Insect numbers and diversity are in rapid decline, also within protected areas, endangering the ecosystem functions that insects provide and conflicting with societal commitment to protect biodiversity. Functional connectivity (the degree to which landscapes facilitate the movement of organisms, and the resulting fitness effect on populations) is crucial for population persistence, enabling three major evolutionary processes; 1) re-colonization following stochastic extinctions; 2) maintained genetic variation enabling populations to escape inbreeding; 3) supporting genetic variation for adaption to new conditions. However, for the majority of insect pollinator species, the scale at which populations exchange genetic material is not known. The aim of this project is to identify which groups of pollinators experience isolation due to habitat fragmentation in different landscape types in Sweden. Specifically, we will evaluate if green infrastructure supports functional connectivity in an insect pollinator species to inform conservation policy. This will allow us to tackle BECC’s Grand Challenge to develop effective and biologically meaningful conservation strategies. The outcome of this study will provide a methodological approach and empirical insights into the power of green infrastructure elements to remedy habitat loss and fragmentation driven declines of pollinator populations.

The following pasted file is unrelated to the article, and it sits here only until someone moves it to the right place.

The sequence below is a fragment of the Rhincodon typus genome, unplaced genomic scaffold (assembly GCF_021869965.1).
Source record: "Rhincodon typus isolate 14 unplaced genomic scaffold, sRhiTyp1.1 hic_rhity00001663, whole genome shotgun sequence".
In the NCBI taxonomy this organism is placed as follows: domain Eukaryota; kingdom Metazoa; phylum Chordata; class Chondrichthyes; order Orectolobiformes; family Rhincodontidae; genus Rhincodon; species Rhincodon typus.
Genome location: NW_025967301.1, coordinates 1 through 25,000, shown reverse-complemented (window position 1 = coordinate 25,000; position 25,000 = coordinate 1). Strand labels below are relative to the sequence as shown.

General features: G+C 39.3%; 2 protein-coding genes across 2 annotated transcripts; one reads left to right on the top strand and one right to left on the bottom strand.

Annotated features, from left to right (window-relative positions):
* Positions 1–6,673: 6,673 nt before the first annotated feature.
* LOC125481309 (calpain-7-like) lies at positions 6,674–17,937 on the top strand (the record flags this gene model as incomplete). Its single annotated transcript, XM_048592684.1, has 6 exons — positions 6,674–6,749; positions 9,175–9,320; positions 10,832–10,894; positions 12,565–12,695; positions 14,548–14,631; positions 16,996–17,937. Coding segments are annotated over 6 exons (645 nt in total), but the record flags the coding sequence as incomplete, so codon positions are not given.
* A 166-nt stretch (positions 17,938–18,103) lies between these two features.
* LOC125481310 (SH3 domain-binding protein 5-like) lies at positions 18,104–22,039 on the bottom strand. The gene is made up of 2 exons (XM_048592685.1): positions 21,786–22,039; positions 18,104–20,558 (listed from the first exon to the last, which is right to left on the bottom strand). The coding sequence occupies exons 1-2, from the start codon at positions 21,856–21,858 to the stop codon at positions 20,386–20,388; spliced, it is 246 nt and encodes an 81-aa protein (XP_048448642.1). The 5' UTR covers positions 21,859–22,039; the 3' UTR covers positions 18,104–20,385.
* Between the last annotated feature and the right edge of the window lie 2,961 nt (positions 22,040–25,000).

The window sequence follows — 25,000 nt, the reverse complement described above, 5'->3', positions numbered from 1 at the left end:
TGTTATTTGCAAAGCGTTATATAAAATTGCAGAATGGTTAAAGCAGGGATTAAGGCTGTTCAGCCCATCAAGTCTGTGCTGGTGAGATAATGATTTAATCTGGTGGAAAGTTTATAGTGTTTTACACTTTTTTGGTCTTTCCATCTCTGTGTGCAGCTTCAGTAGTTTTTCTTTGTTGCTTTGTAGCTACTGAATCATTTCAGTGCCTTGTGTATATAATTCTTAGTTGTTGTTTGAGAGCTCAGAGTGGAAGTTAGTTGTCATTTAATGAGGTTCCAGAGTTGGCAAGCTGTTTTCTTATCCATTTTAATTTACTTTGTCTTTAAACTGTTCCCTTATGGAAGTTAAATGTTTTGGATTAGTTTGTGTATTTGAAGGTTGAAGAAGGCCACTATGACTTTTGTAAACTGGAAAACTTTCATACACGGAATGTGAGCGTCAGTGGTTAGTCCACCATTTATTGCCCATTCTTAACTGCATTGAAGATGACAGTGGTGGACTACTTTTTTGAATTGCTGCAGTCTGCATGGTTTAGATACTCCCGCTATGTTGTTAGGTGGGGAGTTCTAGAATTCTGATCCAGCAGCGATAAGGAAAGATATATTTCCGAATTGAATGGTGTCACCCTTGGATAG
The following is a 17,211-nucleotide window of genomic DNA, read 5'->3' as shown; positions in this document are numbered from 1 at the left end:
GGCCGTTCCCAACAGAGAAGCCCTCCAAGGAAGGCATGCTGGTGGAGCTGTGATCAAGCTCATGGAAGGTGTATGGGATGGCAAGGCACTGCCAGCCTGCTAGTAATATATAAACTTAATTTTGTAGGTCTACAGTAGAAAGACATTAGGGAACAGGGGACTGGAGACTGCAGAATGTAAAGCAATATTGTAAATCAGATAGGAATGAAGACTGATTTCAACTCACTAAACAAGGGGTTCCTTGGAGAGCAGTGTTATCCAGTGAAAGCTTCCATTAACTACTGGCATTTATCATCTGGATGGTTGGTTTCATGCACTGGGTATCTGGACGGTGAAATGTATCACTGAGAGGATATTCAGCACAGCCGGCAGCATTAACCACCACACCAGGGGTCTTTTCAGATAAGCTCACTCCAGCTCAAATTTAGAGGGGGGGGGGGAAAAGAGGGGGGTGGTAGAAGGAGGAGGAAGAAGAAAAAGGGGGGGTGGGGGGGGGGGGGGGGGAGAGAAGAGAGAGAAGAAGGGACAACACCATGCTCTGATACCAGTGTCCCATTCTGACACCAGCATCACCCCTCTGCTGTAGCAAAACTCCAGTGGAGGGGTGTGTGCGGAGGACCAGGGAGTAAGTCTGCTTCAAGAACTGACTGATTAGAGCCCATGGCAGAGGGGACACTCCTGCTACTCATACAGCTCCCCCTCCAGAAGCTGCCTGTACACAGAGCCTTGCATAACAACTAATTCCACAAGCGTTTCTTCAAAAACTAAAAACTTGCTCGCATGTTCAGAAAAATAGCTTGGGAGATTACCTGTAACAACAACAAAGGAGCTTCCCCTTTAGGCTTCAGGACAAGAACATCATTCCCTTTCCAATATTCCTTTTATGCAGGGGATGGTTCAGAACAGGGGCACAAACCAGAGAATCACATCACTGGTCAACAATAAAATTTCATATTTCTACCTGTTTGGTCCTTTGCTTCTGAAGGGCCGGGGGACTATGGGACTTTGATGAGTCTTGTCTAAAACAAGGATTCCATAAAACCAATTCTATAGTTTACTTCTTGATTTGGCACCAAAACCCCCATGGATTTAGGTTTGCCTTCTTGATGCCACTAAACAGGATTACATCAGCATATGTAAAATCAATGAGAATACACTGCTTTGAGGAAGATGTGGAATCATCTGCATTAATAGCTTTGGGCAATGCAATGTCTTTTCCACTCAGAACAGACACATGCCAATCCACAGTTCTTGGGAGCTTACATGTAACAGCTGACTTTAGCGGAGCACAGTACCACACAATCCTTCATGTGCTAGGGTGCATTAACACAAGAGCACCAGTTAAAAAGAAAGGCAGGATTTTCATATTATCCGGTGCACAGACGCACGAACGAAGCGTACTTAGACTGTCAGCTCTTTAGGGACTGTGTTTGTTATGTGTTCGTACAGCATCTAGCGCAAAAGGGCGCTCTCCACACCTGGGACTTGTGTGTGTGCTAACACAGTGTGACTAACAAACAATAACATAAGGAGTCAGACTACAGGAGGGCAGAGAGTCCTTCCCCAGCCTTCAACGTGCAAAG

|Effective start/end date
|2023/11/15 → 2024/11/15
- Lund University (lead)
- The Royal Physiographic Society in Lund